I used to try to make this a morning ritual but, to be honest, I am not much of a morning person. So I often write my words whenever I find a block of time. It doesn’t really matter when you do it, just that you do it.

Why I like it:

The idea behind the entire site is to get you to write every single day and, hopefully, make it a daily ritual. It might sound like a lot (it is actually about three pages), and somedays it totally is, but if you can do it and stick with it, it becomes an immensely rewarding experience. I am currently on my forty eighth consecutive day!

The way I always aim to start, is to come to the keyboard with an idea ahead of time. If I don’t have one (hey, it happens) I pick the first thing that floats into my head. Literally. Once I have the idea, I write and let the idea take me where ever it decides to. Sometimes it ends up veering WAY off topic. Sometimes a beautiful short story comes out of it! Sometimes it takes the form of more of a diary entry. But, at least for me anyways, it’s always an exploration. The fleshing out of an idea. It’s me taking a concept/topic and thinking it through entirely.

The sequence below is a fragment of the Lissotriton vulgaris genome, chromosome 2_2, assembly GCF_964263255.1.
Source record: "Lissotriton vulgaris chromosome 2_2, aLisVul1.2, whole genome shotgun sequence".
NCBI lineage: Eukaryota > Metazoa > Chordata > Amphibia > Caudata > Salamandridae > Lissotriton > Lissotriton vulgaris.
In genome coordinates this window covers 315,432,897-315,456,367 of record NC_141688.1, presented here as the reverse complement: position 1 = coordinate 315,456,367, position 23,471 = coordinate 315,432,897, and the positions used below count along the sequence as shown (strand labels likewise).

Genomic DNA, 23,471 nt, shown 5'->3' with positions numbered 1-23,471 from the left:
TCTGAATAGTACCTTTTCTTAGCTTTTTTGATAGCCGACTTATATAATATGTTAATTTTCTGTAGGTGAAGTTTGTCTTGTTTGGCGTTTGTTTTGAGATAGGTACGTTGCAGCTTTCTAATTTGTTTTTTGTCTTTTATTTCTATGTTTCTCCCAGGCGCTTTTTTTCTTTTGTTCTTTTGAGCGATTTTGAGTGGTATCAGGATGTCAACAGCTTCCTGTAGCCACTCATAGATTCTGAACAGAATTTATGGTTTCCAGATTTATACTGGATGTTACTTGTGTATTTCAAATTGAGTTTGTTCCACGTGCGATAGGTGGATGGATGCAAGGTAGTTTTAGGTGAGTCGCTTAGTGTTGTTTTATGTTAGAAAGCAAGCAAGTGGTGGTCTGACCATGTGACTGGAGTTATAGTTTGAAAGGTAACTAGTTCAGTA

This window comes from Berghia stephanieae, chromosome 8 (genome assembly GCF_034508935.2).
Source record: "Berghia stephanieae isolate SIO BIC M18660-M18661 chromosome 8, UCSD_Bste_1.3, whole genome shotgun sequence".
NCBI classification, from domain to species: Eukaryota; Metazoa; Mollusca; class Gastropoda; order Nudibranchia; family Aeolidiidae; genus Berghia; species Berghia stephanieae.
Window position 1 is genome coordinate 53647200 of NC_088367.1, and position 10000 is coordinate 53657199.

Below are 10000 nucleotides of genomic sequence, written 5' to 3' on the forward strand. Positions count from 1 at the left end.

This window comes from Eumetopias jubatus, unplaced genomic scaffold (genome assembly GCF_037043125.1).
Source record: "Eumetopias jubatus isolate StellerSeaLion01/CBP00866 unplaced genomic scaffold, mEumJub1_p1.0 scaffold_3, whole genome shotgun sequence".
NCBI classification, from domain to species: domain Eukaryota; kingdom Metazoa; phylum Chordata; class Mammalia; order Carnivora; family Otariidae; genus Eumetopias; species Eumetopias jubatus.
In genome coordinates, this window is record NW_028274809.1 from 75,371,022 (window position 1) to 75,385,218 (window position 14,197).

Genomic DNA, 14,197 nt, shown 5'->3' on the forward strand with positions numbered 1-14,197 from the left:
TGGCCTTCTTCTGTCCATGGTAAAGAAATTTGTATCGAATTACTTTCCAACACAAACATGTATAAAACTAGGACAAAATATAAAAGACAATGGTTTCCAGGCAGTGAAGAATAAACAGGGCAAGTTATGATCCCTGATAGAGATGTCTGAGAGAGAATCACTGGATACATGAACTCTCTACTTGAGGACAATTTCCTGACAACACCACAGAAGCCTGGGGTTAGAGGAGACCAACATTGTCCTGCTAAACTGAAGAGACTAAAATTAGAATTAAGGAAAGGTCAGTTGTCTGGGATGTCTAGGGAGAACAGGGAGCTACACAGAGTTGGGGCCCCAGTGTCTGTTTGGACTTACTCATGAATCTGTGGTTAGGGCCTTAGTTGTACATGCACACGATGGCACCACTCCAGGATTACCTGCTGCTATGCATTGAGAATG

And, most importantly, it’s me giving myself permission to.

Our days are filling to the brim with time suckers, diversions and stupid, menial distractions. It’s gotten to the point where I often need to stop the world, unplug and do what I love to do: simply write. I shouldn’t need a reason, but having one helps.

If I don’t have my 750 words? And I promise you, this will definitely happen. I stop, take a breath and see if there is anything else I have to say. Maybe there’s another angle, or something different entirely that weaves into the topic. Point being, the act of stopping and listening to yourself is always precious, both in writing and in life.

In Closing…

The tag line of 750words.com is perfect. “Private, unfiltered, spontaneous, daily”…